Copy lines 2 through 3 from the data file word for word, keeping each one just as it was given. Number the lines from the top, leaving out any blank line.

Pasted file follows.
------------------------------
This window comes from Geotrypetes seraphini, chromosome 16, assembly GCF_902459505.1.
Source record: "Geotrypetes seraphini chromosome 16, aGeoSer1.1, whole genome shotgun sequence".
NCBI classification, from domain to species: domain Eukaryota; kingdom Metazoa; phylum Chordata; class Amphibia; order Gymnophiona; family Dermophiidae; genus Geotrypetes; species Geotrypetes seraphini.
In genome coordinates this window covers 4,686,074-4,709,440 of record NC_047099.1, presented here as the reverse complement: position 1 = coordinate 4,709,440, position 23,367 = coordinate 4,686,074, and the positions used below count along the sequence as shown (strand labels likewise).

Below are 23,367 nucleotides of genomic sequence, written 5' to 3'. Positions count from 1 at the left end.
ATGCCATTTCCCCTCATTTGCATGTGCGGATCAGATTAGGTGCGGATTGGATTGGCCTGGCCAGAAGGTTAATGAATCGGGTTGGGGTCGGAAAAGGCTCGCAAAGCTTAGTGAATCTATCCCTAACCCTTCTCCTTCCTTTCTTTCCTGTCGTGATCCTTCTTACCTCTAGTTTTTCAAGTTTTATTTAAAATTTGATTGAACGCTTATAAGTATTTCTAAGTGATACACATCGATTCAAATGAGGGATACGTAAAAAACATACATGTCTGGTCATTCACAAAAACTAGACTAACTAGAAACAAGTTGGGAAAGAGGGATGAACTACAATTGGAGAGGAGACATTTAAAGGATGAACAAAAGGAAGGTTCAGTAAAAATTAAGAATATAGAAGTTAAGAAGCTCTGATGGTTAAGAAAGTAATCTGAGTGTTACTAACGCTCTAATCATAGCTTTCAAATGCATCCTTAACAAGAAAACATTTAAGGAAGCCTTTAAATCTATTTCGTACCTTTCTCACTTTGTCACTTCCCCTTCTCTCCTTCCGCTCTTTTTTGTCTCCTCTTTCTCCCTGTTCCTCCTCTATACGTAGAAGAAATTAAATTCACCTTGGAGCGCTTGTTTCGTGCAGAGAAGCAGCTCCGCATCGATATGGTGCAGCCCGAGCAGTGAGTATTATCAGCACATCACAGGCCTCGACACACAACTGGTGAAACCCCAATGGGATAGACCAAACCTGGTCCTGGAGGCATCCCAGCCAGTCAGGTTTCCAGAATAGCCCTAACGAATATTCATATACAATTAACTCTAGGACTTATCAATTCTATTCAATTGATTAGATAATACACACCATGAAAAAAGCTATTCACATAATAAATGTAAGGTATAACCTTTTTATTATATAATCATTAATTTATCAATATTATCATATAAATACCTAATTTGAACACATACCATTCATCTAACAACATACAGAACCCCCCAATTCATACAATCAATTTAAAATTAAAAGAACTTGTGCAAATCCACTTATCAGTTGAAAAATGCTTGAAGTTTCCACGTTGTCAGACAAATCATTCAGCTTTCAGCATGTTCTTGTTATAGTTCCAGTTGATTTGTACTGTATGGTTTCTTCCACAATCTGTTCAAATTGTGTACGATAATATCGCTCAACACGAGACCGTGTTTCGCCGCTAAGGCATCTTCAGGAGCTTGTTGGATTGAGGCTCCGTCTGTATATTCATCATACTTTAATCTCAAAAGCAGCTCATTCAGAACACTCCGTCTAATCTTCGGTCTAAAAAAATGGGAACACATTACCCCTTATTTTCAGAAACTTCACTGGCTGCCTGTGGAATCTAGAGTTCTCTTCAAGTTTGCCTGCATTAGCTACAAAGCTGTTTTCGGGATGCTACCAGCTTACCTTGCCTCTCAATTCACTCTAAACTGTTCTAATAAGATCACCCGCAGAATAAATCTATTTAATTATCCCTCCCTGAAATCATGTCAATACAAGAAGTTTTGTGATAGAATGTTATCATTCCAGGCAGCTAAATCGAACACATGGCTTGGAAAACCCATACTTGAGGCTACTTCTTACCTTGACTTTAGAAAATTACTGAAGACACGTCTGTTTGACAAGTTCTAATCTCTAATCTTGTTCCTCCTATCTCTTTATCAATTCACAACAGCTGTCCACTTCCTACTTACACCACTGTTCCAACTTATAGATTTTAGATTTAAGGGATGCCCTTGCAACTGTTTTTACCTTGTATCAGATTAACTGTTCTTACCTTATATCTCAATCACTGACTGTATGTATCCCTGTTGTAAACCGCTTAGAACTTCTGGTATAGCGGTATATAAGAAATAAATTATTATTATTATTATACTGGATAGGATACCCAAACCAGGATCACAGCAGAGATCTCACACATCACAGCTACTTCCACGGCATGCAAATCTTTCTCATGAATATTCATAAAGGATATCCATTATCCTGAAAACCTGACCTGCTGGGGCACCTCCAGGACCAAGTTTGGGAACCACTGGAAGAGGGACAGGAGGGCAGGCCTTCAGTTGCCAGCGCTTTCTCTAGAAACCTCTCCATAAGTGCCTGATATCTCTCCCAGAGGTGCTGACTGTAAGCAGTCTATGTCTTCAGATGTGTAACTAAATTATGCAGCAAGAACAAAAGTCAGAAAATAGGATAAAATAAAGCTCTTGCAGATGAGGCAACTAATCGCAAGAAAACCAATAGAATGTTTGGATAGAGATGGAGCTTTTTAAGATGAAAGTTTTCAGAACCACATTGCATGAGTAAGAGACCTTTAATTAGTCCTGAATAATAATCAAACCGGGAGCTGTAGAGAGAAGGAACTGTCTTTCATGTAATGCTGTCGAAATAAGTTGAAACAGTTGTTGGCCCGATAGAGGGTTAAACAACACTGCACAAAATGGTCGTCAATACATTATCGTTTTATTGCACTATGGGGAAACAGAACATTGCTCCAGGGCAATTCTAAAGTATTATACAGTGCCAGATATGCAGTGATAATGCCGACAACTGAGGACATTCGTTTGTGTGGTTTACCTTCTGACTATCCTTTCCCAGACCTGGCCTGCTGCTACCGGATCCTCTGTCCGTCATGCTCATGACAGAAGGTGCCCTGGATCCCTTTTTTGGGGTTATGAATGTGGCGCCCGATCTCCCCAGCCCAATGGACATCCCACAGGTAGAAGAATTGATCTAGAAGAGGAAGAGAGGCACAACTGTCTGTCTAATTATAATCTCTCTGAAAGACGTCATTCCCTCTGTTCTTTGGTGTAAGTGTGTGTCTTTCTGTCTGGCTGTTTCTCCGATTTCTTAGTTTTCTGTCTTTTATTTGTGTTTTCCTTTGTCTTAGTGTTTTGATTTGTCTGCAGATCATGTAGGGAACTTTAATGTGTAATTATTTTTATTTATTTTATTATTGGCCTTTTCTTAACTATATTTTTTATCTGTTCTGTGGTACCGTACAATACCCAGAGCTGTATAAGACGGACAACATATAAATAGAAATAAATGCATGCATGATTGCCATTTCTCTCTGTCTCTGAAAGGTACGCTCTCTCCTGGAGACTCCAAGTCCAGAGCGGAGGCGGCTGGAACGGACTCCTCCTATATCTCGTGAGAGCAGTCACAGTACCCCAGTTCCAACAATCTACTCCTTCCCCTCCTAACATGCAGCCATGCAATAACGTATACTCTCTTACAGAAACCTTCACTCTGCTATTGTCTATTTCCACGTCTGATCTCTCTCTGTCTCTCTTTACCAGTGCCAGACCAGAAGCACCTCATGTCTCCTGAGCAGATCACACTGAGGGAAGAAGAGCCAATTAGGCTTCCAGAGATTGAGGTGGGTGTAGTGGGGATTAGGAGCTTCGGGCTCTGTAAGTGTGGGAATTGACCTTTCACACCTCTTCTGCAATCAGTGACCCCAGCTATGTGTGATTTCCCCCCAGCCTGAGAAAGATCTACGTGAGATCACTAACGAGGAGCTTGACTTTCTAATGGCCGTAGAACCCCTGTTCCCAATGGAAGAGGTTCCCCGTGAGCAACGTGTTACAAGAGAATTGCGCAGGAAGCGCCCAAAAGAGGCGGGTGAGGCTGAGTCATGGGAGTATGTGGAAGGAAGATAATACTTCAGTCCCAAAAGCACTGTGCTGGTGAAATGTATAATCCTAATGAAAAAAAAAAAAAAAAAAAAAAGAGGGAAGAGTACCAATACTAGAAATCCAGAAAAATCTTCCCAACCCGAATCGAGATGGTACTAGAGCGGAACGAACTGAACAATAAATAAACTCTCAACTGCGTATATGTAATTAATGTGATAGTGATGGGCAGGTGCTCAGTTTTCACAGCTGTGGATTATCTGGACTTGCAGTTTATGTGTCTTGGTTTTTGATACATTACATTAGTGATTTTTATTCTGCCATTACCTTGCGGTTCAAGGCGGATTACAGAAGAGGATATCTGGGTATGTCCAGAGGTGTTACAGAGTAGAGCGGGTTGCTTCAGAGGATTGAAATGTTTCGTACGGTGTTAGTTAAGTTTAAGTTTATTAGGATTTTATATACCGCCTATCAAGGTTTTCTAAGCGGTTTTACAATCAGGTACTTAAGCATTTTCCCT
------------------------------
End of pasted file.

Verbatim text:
Source record: "Geotrypetes seraphini chromosome 16, aGeoSer1.1, whole genome shotgun sequence".
NCBI classification, from domain to species: domain Eukaryota; kingdom Metazoa; phylum Chordata; class Amphibia; order Gymnophiona; family Dermophiidae; genus Geotrypetes; species Geotrypetes seraphini.